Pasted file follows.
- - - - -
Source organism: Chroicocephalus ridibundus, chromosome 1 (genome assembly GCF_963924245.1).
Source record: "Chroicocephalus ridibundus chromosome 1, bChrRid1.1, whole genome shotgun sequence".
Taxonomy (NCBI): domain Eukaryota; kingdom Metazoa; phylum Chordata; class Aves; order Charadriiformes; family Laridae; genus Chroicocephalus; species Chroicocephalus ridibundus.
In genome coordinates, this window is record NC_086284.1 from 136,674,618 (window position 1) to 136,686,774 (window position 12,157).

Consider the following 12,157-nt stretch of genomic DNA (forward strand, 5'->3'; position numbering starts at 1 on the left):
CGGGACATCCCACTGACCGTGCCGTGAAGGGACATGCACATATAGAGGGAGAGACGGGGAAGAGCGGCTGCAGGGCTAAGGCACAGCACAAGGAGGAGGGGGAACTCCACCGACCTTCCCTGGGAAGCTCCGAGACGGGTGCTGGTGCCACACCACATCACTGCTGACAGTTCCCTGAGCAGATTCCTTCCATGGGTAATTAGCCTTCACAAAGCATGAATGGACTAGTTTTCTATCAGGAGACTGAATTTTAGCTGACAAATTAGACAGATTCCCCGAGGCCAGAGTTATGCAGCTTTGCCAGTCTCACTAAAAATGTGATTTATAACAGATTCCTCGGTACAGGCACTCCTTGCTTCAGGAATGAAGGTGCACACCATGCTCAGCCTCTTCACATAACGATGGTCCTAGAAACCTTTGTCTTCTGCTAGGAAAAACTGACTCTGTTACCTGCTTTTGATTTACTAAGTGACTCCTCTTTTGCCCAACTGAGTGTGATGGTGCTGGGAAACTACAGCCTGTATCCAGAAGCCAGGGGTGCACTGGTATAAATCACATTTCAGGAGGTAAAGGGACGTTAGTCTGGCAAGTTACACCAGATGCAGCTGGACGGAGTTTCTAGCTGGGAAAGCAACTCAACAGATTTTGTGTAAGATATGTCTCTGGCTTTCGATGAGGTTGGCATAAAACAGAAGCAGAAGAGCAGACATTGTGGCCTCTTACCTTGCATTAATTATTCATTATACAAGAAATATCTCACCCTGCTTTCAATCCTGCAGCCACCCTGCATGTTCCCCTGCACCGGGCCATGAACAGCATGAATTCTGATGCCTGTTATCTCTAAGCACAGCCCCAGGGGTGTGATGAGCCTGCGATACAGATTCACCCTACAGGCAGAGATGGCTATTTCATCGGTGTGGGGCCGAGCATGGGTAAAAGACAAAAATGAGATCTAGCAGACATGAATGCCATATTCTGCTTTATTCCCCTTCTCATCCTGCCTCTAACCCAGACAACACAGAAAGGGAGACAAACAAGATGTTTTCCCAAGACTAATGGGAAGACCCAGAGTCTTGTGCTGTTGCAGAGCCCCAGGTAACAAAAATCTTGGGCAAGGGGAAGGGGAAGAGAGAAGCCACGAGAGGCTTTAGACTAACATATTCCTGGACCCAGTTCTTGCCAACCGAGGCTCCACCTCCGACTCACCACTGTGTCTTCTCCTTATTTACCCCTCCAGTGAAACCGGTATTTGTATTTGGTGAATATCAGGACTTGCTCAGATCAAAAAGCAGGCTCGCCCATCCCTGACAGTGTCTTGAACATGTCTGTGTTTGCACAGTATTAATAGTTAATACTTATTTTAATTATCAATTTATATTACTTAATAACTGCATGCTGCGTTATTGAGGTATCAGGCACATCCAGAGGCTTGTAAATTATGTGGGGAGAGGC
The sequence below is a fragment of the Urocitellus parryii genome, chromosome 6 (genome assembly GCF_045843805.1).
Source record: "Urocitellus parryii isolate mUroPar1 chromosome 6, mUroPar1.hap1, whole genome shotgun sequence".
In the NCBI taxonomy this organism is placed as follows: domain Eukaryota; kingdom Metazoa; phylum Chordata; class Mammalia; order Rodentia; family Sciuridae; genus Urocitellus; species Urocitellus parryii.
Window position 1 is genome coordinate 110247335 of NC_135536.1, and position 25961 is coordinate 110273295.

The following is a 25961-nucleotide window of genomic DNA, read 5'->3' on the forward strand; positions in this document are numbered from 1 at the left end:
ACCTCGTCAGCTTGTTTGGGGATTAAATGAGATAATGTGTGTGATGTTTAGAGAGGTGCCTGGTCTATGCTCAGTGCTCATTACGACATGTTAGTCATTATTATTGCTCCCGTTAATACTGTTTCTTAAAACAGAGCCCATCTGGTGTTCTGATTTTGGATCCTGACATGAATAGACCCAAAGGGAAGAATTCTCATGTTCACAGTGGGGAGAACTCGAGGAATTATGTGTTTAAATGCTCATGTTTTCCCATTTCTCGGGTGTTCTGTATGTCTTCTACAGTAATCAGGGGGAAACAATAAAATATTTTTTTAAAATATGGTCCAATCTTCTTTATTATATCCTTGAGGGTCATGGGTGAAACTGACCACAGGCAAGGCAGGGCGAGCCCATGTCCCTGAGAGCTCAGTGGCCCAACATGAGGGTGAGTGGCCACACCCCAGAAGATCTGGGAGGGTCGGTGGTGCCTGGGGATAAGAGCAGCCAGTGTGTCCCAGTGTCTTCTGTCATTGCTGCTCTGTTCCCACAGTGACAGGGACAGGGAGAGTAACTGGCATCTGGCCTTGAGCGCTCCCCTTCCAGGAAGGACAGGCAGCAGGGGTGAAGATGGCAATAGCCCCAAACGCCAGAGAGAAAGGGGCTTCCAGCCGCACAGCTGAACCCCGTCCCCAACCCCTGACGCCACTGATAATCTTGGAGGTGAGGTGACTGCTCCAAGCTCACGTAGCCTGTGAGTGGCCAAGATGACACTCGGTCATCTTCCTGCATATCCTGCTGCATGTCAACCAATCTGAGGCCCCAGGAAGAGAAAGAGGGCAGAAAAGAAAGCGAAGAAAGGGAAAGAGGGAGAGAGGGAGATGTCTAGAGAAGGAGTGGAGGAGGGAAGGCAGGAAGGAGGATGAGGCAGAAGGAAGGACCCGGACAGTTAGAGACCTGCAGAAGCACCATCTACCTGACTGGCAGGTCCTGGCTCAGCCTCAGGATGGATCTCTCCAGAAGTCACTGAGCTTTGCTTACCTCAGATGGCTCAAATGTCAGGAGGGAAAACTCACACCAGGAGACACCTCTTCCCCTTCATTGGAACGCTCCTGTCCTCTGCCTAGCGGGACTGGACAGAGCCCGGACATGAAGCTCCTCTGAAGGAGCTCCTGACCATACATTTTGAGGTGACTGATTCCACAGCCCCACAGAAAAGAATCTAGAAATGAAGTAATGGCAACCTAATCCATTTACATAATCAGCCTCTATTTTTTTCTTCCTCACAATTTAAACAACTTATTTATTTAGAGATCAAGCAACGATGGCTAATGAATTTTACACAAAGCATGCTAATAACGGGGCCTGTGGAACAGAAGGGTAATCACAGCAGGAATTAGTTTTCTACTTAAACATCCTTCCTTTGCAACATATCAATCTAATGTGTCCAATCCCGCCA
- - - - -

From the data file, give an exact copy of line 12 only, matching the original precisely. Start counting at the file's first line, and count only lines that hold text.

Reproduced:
ACCTCGTCAGCTTGTTTGGGGATTAAATGAGATAATGTGTGTGATGTTTAGAGAGGTGCCTGGTCTATGCTCAGTGCTCATTACGACATGTTAGTCATTATTATTGCTCCCGTTAATACTGTTTCTTAAAACAGAGCCCATCTGGTGTTCTGATTTTGGATCCTGACATGAATAGACCCAAAGGGAAGAATTCTCATGTTCACAGTGGGGAGAACTCGAGGAATTATGTGTTTAAATGCTCATGTTTTCCCATTTCTCGGGTGTTCTGTATGTCTTCTACAGTAATCAGGGGGAAACAATAAAATATTTTTTTAAAATATGGTCCAATCTTCTTTATTATATCCTTGAGGGTCATGGGTGAAACTGACCACAGGCAAGGCAGGGCGAGCCCATGTCCCTGAGAGCTCAGTGGCCCAACATGAGGGTGAGTGGCCACACCCCAGAAGATCTGGGAGGGTCGGTGGTGCCTGGGGATAAGAGCAGCCAGTGTGTCCCAGTGTCTTCTGTCATTGCTGCTCTGTTCCCACAGTGACAGGGACAGGGAGAGTAACTGGCATCTGGCCTTGAGCGCTCCCCTTCCAGGAAGGACAGGCAGCAGGGGTGAAGATGGCAATAGCCCCAAACGCCAGAGAGAAAGGGGCTTCCAGCCGCACAGCTGAACCCCGTCCCCAACCCCTGACGCCACTGATAATCTTGGAGGTGAGGTGACTGCTCCAAGCTCACGTAGCCTGTGAGTGGCCAAGATGACACTCGGTCATCTTCCTGCATATCCTGCTGCATGTCAACCAATCTGAGGCCCCAGGAAGAGAAAGAGGGCAGAAAAGAAAGCGAAGAAAGGGAAAGAGGGAGAGAGGGAGATGTCTAGAGAAGGAGTGGAGGAGGGAAGGCAGGAAGGAGGATGAGGCAGAAGGAAGGACCCGGACAGTTAGAGACCTGCAGAAGCACCATCTACCTGACTGGCAGGTCCTGGCTCAGCCTCAGGATGGATCTCTCCAGAAGTCACTGAGCTTTGCTTACCTCAGATGGCTCAAATGTCAGGAGGGAAAACTCACACCAGGAGACACCTCTTCCCCTTCATTGGAACGCTCCTGTCCTCTGCCTAGCGGGACTGGACAGAGCCCGGACATGAAGCTCCTCTGAAGGAGCTCCTGACCATACATTTTGAGGTGACTGATTCCACAGCCCCACAGAAAAGAATCTAGAAATGAAGTAATGGCAACCTAATCCATTTACATAATCAGCCTCTATTTTTTTCTTCCTCACAATTTAAACAACTTATTTATTTAGAGATCAAGCAACGATGGCTAATGAATTTTACACAAAGCATGCTAATAACGGGGCCTGTGGAACAGAAGGGTAATCACAGCAGGAATTAGTTTTCTACTTAAACATCCTTCCTTTGCAACATATCAATCTAATGTGTCCAATCCCGCCA